“How Far Can Creativity Take You? VMFA Fellowship Artists” features the work of painters such as Cy Twombly and Benjamin Wigfall, photographer Sally Mann, and even writer/director Vince Gilligan, who created “Breaking Bad” and, according to Allison, had a similar experience with the Artmobile as a child when it came through his hometown of Farmville.
All of the work on display comes from artists who have work in VMFA’s permanent collection.
“We were committed to making sure there were real, authentic, original works of art from the museum that we were bringing to your community,” Allison said. “It is the same quality, the same level.”
Benjamin Wigfall’s painting “Chimneys,” for example, was hanging in VMFA’s American gallery until last year, and “you would have had to come here to see it,” Allison said. “So that’s the key.”
The exhibition includes video interviews with the featured artists and a modular studio that can be used for hands-on activities and projects.
“There are a number of things [we’ve] created so the teachers in a community can get those things ahead of time and there are also things they can continue to do after the truck is gone,” said Allison, noting they have SOL-based interactive programming available to students.
“When it’s appropriate, we can not only have the digital art-making activity but they can also do drawing activities. We do a lot of writing activities based on the works of art.”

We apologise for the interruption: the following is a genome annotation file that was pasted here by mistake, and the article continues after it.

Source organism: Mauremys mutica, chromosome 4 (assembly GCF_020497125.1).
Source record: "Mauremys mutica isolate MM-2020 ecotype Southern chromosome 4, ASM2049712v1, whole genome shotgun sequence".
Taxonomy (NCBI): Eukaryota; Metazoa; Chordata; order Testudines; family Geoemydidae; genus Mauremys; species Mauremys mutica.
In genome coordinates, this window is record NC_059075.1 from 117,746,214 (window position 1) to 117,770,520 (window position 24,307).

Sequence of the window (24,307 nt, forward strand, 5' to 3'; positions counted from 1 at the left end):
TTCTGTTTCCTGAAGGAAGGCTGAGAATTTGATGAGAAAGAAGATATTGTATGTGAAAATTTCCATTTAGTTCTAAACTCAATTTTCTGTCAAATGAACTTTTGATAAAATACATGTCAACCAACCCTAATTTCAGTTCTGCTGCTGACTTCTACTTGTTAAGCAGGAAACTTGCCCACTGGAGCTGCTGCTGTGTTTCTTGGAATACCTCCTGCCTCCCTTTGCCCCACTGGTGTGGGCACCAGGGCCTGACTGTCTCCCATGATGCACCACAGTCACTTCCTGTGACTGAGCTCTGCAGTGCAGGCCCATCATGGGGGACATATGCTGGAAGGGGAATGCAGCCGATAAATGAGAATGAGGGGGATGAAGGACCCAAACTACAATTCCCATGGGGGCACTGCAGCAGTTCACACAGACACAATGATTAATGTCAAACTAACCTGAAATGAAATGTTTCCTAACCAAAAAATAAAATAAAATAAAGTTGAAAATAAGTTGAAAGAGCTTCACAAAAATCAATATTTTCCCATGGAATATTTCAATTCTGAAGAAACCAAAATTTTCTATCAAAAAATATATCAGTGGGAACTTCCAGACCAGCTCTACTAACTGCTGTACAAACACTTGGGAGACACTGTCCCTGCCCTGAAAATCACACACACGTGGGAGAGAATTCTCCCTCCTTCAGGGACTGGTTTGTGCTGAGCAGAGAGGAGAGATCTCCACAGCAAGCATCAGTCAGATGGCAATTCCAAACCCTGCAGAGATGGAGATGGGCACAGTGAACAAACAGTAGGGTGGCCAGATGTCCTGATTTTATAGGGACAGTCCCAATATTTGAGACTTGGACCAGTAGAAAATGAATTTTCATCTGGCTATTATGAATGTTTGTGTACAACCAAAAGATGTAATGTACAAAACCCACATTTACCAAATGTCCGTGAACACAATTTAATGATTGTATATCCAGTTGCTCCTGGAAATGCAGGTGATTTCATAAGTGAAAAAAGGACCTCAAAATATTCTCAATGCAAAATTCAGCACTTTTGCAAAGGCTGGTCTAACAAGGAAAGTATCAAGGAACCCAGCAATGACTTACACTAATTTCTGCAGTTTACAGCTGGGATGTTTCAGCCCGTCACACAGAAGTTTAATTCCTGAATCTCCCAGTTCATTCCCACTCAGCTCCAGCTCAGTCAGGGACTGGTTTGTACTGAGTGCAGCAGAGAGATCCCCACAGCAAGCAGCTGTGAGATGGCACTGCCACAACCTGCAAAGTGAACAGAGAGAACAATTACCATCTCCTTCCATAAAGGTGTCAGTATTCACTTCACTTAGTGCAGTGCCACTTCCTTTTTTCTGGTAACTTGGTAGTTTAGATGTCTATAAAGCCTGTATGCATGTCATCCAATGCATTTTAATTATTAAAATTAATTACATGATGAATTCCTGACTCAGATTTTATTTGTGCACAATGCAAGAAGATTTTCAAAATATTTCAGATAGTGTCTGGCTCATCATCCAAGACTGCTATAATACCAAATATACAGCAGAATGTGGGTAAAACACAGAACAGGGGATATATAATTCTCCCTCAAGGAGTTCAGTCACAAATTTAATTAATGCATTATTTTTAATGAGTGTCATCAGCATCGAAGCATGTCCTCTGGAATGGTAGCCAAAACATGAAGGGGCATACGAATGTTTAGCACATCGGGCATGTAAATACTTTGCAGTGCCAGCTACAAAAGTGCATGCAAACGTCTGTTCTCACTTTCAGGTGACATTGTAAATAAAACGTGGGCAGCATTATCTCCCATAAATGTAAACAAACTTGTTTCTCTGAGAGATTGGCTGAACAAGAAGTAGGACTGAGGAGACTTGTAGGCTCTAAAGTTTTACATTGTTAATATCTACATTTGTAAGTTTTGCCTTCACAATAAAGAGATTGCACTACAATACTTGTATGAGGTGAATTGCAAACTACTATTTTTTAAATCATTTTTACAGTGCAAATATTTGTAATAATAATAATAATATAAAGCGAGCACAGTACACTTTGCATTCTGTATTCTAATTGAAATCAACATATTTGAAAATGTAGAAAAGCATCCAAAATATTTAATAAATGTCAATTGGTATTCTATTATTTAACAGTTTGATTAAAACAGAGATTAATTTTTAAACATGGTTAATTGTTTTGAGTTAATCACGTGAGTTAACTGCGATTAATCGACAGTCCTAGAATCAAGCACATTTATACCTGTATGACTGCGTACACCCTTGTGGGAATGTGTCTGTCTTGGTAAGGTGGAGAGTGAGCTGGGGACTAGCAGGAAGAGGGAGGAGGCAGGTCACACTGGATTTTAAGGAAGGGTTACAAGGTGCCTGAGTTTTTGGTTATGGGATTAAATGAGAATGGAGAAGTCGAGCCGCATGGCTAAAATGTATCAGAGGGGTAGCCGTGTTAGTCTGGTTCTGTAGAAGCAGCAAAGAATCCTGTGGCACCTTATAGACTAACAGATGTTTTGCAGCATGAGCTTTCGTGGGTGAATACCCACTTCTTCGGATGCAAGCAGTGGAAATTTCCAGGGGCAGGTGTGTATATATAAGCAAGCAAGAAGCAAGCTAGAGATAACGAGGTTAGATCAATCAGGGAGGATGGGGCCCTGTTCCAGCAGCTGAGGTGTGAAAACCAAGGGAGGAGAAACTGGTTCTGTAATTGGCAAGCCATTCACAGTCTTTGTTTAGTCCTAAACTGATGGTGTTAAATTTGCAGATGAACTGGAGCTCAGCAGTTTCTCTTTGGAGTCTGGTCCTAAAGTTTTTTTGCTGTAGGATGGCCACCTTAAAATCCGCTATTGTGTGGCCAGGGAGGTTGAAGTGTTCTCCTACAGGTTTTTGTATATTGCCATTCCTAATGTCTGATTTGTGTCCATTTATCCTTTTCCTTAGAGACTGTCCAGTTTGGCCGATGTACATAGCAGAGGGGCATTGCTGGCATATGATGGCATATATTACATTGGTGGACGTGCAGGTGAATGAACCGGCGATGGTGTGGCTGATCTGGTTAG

The Artmobile also includes a section about VMFA and its history with features such as historic images, video footage and an interactive digital map that shows where each VMFA fellow lives.
Suny Monk, president of Second Stage Amherst’s board of directors, said the exhibit will be especially important to student artists.
“The purpose of these [fellowship] grants is to fund creative studio time for promising young artists,” Monk wrote in an email last week. “In other words, money to pay the bills while young, gifted artists hone their art. … Stellar careers were built by the talent these artists brought to their studio practice. There just aren’t more important names among Virginia artists [than] Sally Mann and Cy Twombly. … Look up Cy Twombly — he is one of three American artists ever to be invited to install a painting on a ceiling in the Louvre Museum in Paris, and he’s from Lexington.”
The Artmobile is hosting classes for Amherst County Public School students Thrusday and Friday and will be open to the public for free Thursday and Friday afternoons and Saturday morning (see box for hours).
Following the truck’s public hours on Friday evening, Second Stage will host a reception for its Youth Art Month exhibition. Second Stage’s resident artists also will have their studios open throughout the week “so it’s a great behind-the-scenes look at art created right here in Amherst,” Hawes said.
Allison said they hope the Artmobile and its many programs will inspire future artists.
“The fellowship can change your life. And the Artmobile can change your life,” Allison said. “… The goal, especially this initial exhibition, is to touch people like Vince Gilligan and me. Grow that next generation of people who maybe become successful in the arts, or at least have a lifelong appreciation for it. It can really feed your soul.”